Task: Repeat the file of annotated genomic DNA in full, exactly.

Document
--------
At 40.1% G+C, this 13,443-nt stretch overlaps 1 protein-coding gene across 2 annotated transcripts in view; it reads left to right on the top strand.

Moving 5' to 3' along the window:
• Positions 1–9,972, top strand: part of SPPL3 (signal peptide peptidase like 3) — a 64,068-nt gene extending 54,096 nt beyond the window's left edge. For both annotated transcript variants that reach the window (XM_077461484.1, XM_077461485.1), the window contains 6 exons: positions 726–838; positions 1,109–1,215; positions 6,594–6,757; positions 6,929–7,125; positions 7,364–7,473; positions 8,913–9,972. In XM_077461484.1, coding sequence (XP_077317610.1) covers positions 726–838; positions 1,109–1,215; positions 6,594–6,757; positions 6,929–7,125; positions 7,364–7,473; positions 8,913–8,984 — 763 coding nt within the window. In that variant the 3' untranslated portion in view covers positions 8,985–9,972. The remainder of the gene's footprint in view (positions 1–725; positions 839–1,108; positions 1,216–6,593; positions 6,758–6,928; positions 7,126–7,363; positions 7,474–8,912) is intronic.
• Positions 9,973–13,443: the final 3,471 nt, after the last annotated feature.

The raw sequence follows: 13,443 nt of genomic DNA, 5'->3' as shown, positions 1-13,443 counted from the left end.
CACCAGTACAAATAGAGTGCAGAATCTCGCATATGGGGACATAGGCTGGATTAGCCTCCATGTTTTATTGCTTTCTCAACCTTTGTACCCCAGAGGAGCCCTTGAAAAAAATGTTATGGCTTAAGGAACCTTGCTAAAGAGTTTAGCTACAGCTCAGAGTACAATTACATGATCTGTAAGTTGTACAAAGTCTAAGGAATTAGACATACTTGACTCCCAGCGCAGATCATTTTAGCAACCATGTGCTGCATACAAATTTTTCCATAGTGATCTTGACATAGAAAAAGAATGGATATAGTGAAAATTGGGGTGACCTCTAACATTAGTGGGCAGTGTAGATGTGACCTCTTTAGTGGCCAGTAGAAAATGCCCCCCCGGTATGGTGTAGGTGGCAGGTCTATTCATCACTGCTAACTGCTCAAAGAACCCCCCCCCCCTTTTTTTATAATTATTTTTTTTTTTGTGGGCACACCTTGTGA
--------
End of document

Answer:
At 40.1% G+C, this 13,443-nt stretch overlaps 1 protein-coding gene across 2 annotated transcripts in view; it reads left to right on the top strand.

Moving 5' to 3' along the window:
• Positions 1–9,972, top strand: part of SPPL3 (signal peptide peptidase like 3) — a 64,068-nt gene extending 54,096 nt beyond the window's left edge. For both annotated transcript variants that reach the window (XM_077461484.1, XM_077461485.1), the window contains 6 exons: positions 726–838; positions 1,109–1,215; positions 6,594–6,757; positions 6,929–7,125; positions 7,364–7,473; positions 8,913–9,972. In XM_077461484.1, coding sequence (XP_077317610.1) covers positions 726–838; positions 1,109–1,215; positions 6,594–6,757; positions 6,929–7,125; positions 7,364–7,473; positions 8,913–8,984 — 763 coding nt within the window. In that variant the 3' untranslated portion in view covers positions 8,985–9,972. The remainder of the gene's footprint in view (positions 1–725; positions 839–1,108; positions 1,216–6,593; positions 6,758–6,928; positions 7,126–7,363; positions 7,474–8,912) is intronic.
• Positions 9,973–13,443: the final 3,471 nt, after the last annotated feature.

The raw sequence follows: 13,443 nt of genomic DNA, 5'->3' as shown, positions 1-13,443 counted from the left end.
CACCAGTACAAATAGAGTGCAGAATCTCGCATATGGGGACATAGGCTGGATTAGCCTCCATGTTTTATTGCTTTCTCAACCTTTGTACCCCAGAGGAGCCCTTGAAAAAAATGTTATGGCTTAAGGAACCTTGCTAAAGAGTTTAGCTACAGCTCAGAGTACAATTACATGATCTGTAAGTTGTACAAAGTCTAAGGAATTAGACATACTTGACTCCCAGCGCAGATCATTTTAGCAACCATGTGCTGCATACAAATTTTTCCATAGTGATCTTGACATAGAAAAAGAATGGATATAGTGAAAATTGGGGTGACCTCTAACATTAGTGGGCAGTGTAGATGTGACCTCTTTAGTGGCCAGTAGAAAATGCCCCCCCGGTATGGTGTAGGTGGCAGGTCTATTCATCACTGCTAACTGCTCAAAGAACCCCCCCCCCCTTTTTTTATAATTATTTTTTTTTTTGTGGGCACACCTTGTGA